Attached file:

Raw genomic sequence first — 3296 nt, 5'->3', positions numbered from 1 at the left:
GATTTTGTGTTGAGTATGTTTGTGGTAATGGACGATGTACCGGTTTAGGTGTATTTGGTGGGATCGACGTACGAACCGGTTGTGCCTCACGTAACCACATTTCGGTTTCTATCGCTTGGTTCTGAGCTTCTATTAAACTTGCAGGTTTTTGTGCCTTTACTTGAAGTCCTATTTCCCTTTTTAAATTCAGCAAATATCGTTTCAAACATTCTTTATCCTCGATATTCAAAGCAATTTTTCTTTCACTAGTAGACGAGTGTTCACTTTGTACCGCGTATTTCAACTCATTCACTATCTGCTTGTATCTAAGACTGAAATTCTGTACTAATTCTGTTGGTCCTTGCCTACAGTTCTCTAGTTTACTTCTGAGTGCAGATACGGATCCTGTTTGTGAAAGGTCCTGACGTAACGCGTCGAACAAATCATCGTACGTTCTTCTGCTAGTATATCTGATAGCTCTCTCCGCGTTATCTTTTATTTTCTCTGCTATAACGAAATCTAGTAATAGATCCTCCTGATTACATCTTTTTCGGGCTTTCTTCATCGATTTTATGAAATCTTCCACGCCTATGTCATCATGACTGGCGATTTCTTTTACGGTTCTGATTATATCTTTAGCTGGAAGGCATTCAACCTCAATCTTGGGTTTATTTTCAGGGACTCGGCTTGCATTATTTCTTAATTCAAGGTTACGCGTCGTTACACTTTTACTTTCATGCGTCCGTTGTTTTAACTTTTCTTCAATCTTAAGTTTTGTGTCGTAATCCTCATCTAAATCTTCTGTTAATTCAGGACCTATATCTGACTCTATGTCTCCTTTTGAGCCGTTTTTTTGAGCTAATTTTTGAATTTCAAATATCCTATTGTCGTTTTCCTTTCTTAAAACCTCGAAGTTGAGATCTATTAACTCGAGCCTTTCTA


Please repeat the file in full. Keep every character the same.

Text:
Raw genomic sequence first — 3296 nt, 5'->3', positions numbered from 1 at the left:
GATTTTGTGTTGAGTATGTTTGTGGTAATGGACGATGTACCGGTTTAGGTGTATTTGGTGGGATCGACGTACGAACCGGTTGTGCCTCACGTAACCACATTTCGGTTTCTATCGCTTGGTTCTGAGCTTCTATTAAACTTGCAGGTTTTTGTGCCTTTACTTGAAGTCCTATTTCCCTTTTTAAATTCAGCAAATATCGTTTCAAACATTCTTTATCCTCGATATTCAAAGCAATTTTTCTTTCACTAGTAGACGAGTGTTCACTTTGTACCGCGTATTTCAACTCATTCACTATCTGCTTGTATCTAAGACTGAAATTCTGTACTAATTCTGTTGGTCCTTGCCTACAGTTCTCTAGTTTACTTCTGAGTGCAGATACGGATCCTGTTTGTGAAAGGTCCTGACGTAACGCGTCGAACAAATCATCGTACGTTCTTCTGCTAGTATATCTGATAGCTCTCTCCGCGTTATCTTTTATTTTCTCTGCTATAACGAAATCTAGTAATAGATCCTCCTGATTACATCTTTTTCGGGCTTTCTTCATCGATTTTATGAAATCTTCCACGCCTATGTCATCATGACTGGCGATTTCTTTTACGGTTCTGATTATATCTTTAGCTGGAAGGCATTCAACCTCAATCTTGGGTTTATTTTCAGGGACTCGGCTTGCATTATTTCTTAATTCAAGGTTACGCGTCGTTACACTTTTACTTTCATGCGTCCGTTGTTTTAACTTTTCTTCAATCTTAAGTTTTGTGTCGTAATCCTCATCTAAATCTTCTGTTAATTCAGGACCTATATCTGACTCTATGTCTCCTTTTGAGCCGTTTTTTTGAGCTAATTTTTGAATTTCAAATATCCTATTGTCGTTTTCCTTTCTTAAAACCTCGAAGTTGAGATCTATTAACTCGAGCCTTTCTA